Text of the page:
Dover’s House is on the south side of the High Street with The Lanterns on the east and Saxton House to the west. It was built on an original burgage plot with a malt house to the rear mentioned in some early documents.
The property is described in Pevsner as:
“Early Georgian of great beauty and refinement. Two storeys, 2+1+2 bays, the keystones of the upper windows fielded into the cornice; ramped parapet, chamfered quoins of alternate length. The garden elevations have attractive Venetian windows and most of the rooms have contemporary cornices and panelled dados.”
The front interior rooms show no visible signs of timber frame construction and there is a fine Georgian stair banister. The rooms at the rear seem to have been converted from an earlier construction.
The earliest occupant we find, in 1697, was the father of a baker William Reade, and in 1739 Ann Reade, a widow, was living here. She seems to have died before 1770. What happened in the house between 1770 and the earliest deed for Dover’s House, a will of Charles Tidmarsh dated 2nd September 1819, is as yet unknown.
1819-1896 – The Tidmarsh Family
The Tidmarsh family are described in the censuses as farmers and maltsters and they and their descendants owned the property now known as Dover’s House until 1896. From the Tidmarsh tomb in St James’s Churchyard and from the deeds, many family facts have been discovered.
Charles Tidmarsh (I) and his widowed sister Sally Williams were the occupants of the house at the time of his death in 1823. Sally was entitled to live there until her death or remarriage. Beneficiaries were another Charles Tidmarsh (II) “yeoman of Northamptonshire”, James Tidmarsh “yeoman of Campden”, Thomas Nathaniel Tidmarsh of Kenilworth, William Williams of Fairford and Judith Edge, wife of Joseph Edge of Coln St Aldwyn – all nephews and niece of Charles.
Charles (II) seems to have lived here running his malting business, but after he got into financial difficulties, James Tidmarsh bought the house in 1835. In 1841 it was occupied by James Tidmarsh, with his daughters, Mary, age 11 and Ann, age 10. His wife Mary was dead. In 1851 James is still at Dover’s House, but with only one daughter at home, Ann, aged 20. His elder daughter Mary had just married Charles Izod, a “Chymist of Evesham” at St James’s Church on 4th February 1851, so is now living elsewhere.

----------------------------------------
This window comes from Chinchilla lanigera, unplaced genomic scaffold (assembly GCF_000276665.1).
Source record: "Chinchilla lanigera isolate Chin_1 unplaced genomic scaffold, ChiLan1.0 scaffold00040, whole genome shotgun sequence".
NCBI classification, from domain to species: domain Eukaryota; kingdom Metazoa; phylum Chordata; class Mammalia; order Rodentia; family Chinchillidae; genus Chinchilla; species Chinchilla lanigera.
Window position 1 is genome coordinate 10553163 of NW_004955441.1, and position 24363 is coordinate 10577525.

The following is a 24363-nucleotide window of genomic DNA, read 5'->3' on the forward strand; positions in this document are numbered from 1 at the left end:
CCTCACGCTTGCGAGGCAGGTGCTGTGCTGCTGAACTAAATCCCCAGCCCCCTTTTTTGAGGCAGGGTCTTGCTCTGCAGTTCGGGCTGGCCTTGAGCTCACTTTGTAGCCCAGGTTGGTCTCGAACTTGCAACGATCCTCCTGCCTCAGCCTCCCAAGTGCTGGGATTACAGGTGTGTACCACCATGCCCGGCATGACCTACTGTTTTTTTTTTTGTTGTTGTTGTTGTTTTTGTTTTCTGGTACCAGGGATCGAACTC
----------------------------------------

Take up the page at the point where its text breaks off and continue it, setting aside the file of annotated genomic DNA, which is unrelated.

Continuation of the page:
James Tidmarsh died in 1858 and was buried in the family tomb in St. James’s churchyard.
In 1861 Mary, age 31, with her husband Charles Izod, age 33, now a maltster and farmer of 65 acres, employing 2 labourers, are occupying Dover’s House, having bought it from James’s estate in 1859. Interestingly, in the Grammar School deeds (of which he was a trustee) in 1862 he was also described as a coal merchant and maltster. From researches we find no children born to Mary and Charles and they are alone in the house with Fanny Ladbrook, a general servant, in 1871 and 1881.
By 1891 Charles Izod age 63 is a widower, still a maltster & farmer. Mary had died in 1888, Charles died in 1896 and so the Tidmarsh/Izod family connection with Dover’s House ended after 75 years.
1896–1921 – The Hands Family
Henry Joseph Hands, ‘Chemist & Druggist’, bought Dover’s House in 1896, when he was 41 years old. He had taken over his parent’s chemist shop on the corner of Church Street, which was started before 1851. His father Joseph was dead, but in 1881 his mother Elizabeth, aged 55, was still working as ‘Chemist and Grocer’, although by 1891 she was retired and living in Leysbourne.
Henry Hands had married Rosellen Roberts, daughter of Roberts of the draper’s shop in the High Street and by 1895 they had seven children. Henry carried on working until 1910 and then handed over the Chemists to his son Reginald Harry Hands. Henry died in 1920 and his executors, Reginald of The Pharmacy, Hunstanton, Norfolk and his brother, Joseph Garnet Hands, architect, of Forest Hill, London, sold Dover’s House for £1400. The Hands family do not seem to have ever lived in Dover’s House but at 4 North End Terrace and at their shop.
1921–1926 Miss Agnes Smith of Rhine House, Stratford–upon-Avon bought Dovers House, which still encompassed the ‘former Malt House, bakehouse, barns, stables, pig styes, yards and garden outbuildings’. Nothing is yet known of Miss Smith.
1926–1942 – Paul Woodroffe, (1875-1954) a successful illustrator and stained glass artist, living in Westington, bought Dovers House in 1926 as an investment. He left his mark – a stained glass roundel of Little Miss Muffet.
1901 census – Edward Rimell, a 53 year-old rate collector from Weston-Sub-Edge with his wife, Ann, age 51, and 14-year-old niece, Gladys Dunn.
1906-1930 – Frederick Landseer Griggs (1876-1938) had a long tenancy, during which the name ‘Dover’s House’ was first used.